Movie Review: Us is Unusually Unsettling

Movie Review: Us is Unusually Unsettling
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Tyler Collins

Tyler Collins

Tyler Collins is a thespian and performer who has worked with theatre, film, and TV across Ontario. He comes from Campbellton, NB, and has lived in North Oakville over 20 years. He is a graduate of Journalism from Sheridan College. Twitter: @MrTyCollins

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Us is the kind of movie that does something for the reputation of horror films. Horror isn’t usually a genre known for its creativity and cleverness. It used to be before it was inundated with stereotypes, back in the days of Alfred Hitchcock.

There’s more than one similarity between the master’s work and Us. The way fear is infused into a story in lieu of jump scares and nauseating set pieces is a good start. The most striking point, however, is that the film tells an inarguably compelling story.

While Hitchcock’s work is a thing of past, that of writer and director Jordan Peele is not. His work is uncompromisingly creative, and his ability to build suspense and surprise is unparalleled. I’m not a fan of horror, but I am a fan of Jordan Peele.

His debut feature, 2017’s Get Out, was the best film of the year, and won Peele an Academy Award. This means the bar his sophomore film was going to be exceptionally high. And that, sadly, is where Us fails. It’s a good movie, but nothing more.

Almost any details about the plot could greatly risk spoiling what happens in the movie. What can be safely shared is this: a family is vacationing near Santa Cruz, California. On the first night of their vacation, four people who look strangely like each of them appears in the driveway. And that’s where things get interesting.

Photo: Universal Pictures

Star Lupita Nyong’o does double duty in her most intense role since 12 Years a Slave. She and the rest of the horrifying cast show some real talent and versatility on screen. Again, saying more could spoil the rightly kept secret on what makes the movie really twisted.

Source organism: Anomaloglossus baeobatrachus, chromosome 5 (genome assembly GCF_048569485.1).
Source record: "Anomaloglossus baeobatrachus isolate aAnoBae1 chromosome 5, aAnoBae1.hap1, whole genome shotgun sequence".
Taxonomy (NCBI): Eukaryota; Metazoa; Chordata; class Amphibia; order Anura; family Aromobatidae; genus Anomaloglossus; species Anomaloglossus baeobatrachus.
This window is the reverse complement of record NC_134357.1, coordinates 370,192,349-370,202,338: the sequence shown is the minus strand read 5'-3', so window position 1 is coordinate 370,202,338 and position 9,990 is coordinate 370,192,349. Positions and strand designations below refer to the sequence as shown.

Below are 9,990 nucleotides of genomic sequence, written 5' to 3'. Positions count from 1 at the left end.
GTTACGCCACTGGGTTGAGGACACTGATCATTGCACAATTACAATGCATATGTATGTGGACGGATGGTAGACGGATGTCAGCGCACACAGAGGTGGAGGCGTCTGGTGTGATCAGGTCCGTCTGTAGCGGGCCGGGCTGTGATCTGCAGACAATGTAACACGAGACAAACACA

But there’s a glaring problem in Us – the entertainment value is often missing. Peele has envisioned a story and world that’s interesting and intelligent. There’s a lesson to be learned about responsibility and honesty. And the film is expertly produced.

But unlike the best movies, and especially horror ones, it only becomes enjoyable in the final, adrenaline pumping 30 minutes. The first hour is painstakingly slow, and instead of clues to solving the mystery, the first hour is a prolonged reveal to the finale.

That balance is not the proper way to set up a movie. But the astonishing end scenes are so good it’s almost worth waiting patiently until it’s time for the secrets to be spilled.

So strap in for the kind of Hitchcock horror that’s no going to jump up and scare you. This is the gradually creepy terror with psychological depth to it. And for modern audiences like us, that kind of courage of the movies is what we need for cinema to evolve.

2 1/2 out of 4 stars

14A, 1hr 56mins. Horror Mystery Thriller.
Written and Directed by Jordan Peele.
Starring Lupita Nyong’o, Winston Duke, Shahadi Wright Joseph, Evan Alex and Elisabeth Moss.
Now Playing at Film.Ca Cinemas, Cineplex Winston Churchill and Cineplex Oakville & VIP.


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